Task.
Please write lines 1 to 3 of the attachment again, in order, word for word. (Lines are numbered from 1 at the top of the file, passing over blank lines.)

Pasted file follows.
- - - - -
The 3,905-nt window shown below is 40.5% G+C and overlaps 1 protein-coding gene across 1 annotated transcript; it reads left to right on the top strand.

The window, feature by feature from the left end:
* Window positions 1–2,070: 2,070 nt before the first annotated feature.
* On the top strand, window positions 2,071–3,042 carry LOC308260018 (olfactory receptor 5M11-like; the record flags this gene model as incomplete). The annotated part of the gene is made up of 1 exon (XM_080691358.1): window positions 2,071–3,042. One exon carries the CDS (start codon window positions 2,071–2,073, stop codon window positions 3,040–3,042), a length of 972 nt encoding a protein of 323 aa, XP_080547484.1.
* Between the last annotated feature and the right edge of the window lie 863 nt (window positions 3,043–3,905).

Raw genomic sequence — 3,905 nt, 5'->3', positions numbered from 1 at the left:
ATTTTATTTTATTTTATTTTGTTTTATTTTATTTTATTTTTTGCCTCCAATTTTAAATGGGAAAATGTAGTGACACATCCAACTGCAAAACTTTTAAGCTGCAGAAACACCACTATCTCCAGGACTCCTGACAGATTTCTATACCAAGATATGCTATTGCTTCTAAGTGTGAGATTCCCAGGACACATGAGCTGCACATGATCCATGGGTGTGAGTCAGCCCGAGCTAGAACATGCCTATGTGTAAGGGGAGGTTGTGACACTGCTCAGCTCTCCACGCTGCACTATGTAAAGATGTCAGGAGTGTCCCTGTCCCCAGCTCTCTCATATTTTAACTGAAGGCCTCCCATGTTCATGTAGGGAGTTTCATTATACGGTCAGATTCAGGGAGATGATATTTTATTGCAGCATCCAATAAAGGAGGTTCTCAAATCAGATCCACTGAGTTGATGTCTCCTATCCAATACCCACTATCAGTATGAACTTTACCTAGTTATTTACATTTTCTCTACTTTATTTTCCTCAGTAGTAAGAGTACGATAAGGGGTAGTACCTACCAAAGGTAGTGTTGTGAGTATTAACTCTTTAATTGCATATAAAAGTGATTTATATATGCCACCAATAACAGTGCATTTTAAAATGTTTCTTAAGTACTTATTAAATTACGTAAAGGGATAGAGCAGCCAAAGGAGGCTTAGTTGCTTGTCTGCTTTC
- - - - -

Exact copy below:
The 3,905-nt window shown below is 40.5% G+C and overlaps 1 protein-coding gene across 1 annotated transcript; it reads left to right on the top strand.

The window, feature by feature from the left end:
* Window positions 1–2,070: 2,070 nt before the first annotated feature.